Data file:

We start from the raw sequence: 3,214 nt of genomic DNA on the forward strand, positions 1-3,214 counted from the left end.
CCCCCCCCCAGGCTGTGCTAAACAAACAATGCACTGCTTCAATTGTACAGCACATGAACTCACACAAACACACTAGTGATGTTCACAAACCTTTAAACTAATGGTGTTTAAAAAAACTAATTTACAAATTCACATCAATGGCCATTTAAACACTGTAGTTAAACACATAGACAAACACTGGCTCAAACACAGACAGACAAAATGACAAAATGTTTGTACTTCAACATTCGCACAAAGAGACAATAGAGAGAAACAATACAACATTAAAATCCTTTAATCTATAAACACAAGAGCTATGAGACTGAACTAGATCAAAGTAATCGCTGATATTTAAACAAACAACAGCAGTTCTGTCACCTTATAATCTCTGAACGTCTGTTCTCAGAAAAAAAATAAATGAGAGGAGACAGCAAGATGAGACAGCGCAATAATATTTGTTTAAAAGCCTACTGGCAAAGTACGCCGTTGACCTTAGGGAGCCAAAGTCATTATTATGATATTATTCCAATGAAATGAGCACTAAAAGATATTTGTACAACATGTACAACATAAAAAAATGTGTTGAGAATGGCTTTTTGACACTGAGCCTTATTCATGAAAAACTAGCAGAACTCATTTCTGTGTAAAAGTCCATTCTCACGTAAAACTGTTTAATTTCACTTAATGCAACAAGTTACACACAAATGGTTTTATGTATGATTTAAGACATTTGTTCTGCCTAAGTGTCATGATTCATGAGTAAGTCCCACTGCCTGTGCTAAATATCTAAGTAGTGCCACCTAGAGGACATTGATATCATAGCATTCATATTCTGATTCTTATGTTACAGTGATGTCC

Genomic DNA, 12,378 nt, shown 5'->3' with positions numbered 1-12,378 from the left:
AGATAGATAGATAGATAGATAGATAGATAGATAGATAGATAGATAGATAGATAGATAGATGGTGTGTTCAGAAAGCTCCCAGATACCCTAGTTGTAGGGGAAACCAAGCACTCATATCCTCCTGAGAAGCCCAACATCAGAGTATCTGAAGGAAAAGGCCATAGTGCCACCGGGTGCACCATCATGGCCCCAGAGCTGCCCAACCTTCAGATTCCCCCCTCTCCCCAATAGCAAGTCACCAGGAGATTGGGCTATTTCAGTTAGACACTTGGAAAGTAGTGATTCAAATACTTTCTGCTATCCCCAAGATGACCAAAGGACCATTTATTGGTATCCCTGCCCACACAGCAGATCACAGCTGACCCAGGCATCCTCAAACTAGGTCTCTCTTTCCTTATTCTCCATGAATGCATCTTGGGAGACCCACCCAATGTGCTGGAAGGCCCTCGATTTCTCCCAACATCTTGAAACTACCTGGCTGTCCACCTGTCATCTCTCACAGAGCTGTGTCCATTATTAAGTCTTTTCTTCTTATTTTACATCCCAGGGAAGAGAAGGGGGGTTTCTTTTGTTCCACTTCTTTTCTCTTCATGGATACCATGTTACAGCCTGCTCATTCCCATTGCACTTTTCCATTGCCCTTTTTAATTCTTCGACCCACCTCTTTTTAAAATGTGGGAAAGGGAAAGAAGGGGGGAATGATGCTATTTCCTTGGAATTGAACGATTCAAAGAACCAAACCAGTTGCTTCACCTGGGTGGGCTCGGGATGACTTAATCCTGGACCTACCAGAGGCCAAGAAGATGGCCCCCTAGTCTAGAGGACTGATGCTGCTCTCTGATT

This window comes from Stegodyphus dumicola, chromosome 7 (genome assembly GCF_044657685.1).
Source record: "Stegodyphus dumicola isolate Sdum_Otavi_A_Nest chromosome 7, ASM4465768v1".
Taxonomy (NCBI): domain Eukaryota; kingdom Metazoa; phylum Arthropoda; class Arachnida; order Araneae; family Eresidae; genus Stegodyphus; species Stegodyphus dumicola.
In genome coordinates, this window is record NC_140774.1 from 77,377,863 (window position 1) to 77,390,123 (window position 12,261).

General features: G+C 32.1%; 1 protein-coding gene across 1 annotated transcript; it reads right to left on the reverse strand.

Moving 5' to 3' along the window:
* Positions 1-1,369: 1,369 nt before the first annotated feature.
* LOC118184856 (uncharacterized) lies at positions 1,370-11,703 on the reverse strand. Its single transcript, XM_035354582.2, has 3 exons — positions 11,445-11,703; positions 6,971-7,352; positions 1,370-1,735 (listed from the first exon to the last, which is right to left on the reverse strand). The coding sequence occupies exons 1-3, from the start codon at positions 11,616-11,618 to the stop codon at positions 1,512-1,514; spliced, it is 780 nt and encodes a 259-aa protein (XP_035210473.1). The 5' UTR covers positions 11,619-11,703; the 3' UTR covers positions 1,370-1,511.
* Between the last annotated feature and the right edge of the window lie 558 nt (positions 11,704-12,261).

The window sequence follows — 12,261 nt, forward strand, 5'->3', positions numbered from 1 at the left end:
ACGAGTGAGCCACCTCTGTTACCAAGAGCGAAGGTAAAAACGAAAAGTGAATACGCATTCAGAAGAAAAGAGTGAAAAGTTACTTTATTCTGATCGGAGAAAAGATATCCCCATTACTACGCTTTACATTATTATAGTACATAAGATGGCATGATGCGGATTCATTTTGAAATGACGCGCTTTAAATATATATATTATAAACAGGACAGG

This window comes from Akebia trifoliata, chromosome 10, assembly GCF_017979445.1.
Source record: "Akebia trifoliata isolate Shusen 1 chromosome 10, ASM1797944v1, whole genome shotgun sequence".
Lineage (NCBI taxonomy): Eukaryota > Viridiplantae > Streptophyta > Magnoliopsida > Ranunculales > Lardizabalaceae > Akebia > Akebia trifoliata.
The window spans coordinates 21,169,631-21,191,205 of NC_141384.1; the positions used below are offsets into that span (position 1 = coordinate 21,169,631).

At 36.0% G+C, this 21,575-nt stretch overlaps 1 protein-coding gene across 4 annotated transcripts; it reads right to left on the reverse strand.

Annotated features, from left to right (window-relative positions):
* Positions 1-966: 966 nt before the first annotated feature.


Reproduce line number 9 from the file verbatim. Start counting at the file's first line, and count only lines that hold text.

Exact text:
General features: G+C 32.1%; 1 protein-coding gene across 1 annotated transcript; it reads right to left on the reverse strand.